Butterfly: Wingspan is 1 1/4 - 1 1/2 inches (3.2-3.9 cm). A dark skipper with blackish-brown wing coloration.The undersides of the hindwing is "dusted" with tiny white specks. There is a white dot on the underside and near the base of the hindwing. Three white dots are near the tip of the forewing on the underside.A white line is present over the eye.
Egg: The hemispherical lemon yellow eggs are laid on the leaves of the host plants.
Caterpillar: The caterpillar head is dark reddish purple. The body is pale lavender on the back but turns gray behind the head and along the sides. Long cream colored hairs cover the body. Caterpillars eat leaves of their host plant grasses, and live in tents of silked-together leaves. Fully-grown caterpillars hibernate and pupate in a sealed nest at the base of the host plant.
Chrysalis: Pupation takes place with nest of leaves stitched together with silk.at base of host plant.
Vitaly Charny recently found the first Dusted Skipper specimens reported for the state . These skippers were in a disturbed, reforestation site in Choccolocco Wildlife Management Area. They are expected to be found in other upland long-leaf pine forests, especially burned-over areas.
The Dusted Skipper is distributed from Florida north to central New England, west to southeastern Saaskatchewan and south to northern New Mexico, and east to Georgia. It is largely absent from the coastal plain of the southeastern states.
A dot on the county map indicates that there is at least one documented record of the species within that county. In some cases, a species may be common throughout the county, in others it may be found in only a specific habitat.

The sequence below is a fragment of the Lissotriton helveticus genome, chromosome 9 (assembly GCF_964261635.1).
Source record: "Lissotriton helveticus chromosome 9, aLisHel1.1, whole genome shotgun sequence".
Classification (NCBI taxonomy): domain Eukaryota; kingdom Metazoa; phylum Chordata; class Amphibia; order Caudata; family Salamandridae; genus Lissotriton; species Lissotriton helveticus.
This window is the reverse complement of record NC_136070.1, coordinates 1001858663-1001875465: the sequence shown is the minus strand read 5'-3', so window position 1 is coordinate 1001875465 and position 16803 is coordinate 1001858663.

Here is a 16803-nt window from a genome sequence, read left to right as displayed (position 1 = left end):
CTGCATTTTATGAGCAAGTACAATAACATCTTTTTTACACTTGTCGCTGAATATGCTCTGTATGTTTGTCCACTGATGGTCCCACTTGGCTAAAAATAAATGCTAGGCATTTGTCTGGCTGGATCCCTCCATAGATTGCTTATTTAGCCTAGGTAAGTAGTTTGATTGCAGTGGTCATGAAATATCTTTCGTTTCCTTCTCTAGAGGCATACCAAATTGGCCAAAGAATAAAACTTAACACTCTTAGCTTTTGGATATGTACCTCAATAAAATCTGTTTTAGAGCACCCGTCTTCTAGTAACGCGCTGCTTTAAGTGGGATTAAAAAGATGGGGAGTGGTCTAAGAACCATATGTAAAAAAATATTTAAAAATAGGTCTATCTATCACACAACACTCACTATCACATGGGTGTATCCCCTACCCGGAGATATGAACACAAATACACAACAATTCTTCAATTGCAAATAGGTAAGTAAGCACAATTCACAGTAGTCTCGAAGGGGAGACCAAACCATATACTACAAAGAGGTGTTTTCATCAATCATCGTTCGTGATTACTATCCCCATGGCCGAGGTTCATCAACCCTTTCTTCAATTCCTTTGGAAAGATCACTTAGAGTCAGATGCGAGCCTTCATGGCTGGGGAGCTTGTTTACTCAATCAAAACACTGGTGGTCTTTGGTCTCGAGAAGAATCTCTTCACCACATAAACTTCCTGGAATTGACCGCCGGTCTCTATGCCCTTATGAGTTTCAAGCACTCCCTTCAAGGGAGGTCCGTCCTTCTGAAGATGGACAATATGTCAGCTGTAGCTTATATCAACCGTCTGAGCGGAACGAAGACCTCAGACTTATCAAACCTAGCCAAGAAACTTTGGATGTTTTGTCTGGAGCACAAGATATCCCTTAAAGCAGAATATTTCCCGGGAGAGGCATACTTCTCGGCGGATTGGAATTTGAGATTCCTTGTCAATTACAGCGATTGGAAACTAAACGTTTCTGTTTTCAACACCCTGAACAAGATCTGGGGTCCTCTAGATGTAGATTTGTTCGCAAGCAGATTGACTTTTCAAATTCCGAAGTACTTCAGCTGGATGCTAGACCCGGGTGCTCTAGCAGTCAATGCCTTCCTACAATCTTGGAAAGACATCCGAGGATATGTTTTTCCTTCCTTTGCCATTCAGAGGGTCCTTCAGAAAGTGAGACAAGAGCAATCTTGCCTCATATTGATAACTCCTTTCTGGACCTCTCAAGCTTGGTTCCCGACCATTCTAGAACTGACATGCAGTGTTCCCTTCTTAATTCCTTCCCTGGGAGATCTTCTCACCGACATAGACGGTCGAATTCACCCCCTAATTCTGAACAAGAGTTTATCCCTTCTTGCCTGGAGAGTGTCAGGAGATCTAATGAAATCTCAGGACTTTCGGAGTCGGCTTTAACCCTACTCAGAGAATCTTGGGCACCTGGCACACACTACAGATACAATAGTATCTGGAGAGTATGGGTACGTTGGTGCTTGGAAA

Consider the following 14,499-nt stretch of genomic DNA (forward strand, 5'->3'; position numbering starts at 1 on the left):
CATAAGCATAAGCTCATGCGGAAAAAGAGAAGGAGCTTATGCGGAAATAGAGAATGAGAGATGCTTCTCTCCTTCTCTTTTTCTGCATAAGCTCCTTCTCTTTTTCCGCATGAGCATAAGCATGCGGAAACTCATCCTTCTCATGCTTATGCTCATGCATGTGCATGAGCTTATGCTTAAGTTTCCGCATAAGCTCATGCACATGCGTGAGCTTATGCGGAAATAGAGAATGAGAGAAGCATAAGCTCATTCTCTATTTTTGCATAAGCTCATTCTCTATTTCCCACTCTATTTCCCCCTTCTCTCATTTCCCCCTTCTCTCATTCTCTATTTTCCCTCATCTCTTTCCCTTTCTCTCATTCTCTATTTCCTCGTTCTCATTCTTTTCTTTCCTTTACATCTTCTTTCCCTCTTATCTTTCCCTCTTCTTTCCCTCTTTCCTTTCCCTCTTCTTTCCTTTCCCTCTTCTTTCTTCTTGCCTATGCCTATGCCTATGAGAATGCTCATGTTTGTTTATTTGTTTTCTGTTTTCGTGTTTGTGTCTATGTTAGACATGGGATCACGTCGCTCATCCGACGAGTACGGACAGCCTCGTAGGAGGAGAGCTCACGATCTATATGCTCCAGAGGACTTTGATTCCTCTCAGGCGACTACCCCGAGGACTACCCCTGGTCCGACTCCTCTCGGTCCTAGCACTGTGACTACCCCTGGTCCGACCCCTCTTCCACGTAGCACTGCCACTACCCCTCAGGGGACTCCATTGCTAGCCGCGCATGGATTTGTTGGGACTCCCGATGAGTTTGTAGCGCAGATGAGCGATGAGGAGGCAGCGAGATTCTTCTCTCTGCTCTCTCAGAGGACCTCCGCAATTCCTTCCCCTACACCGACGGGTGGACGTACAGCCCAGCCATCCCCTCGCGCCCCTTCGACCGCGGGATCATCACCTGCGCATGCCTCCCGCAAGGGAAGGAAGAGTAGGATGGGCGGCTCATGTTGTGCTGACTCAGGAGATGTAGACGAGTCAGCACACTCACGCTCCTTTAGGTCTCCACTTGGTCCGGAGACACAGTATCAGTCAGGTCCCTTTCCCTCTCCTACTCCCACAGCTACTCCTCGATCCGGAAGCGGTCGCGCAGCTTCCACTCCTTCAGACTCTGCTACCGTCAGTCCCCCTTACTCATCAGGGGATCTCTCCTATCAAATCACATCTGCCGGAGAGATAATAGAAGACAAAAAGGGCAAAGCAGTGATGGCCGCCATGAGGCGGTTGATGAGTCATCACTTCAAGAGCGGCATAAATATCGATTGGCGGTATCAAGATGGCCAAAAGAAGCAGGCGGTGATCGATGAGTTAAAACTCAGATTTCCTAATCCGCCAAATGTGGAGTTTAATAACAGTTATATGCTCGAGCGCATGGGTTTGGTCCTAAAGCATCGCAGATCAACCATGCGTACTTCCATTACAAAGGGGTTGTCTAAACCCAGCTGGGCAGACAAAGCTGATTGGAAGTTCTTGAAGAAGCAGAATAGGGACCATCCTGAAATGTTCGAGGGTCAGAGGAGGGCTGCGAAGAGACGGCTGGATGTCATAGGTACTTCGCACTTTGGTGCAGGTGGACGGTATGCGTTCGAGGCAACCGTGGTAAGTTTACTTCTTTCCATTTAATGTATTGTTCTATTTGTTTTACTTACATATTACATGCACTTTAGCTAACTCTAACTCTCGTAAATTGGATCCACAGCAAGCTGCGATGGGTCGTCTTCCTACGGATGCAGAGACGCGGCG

The sightings bar graphs depict the timing of flight(s) within each of three geographic regions. Place your cursor on a bar within the graph to see the number of individuals recorded during that period.
The abundance calendar displays the total number of individuals recorded within each week of the month. Both the graphs and the calendar are on based data collection that began in 2000.
The records analyzed here are only a beginning. As more data is collected, these maps and graphs will paint a more accurate picture of distribution and abundance in Alabama. Submit your sightings to email@example.com.
Sightings in the following counties: Baldwin, Cleburne
Habitats include grasslands, prairies, barrens, and old fields. In Alabama, it was found in disturbed, burned-over areas of upland pine forests.
In Alabama, host plants have not yet been documented.
In Florida, Lopsided Indiangrass (Sorghastrum secundum) is used. Elsewhere caterpillars are reported to eat leaves of Little Bluestem (Andropogon scoparius) and Big Bluestem (A. gerardi).
Dusted Skippers nectar from a variety of flowers.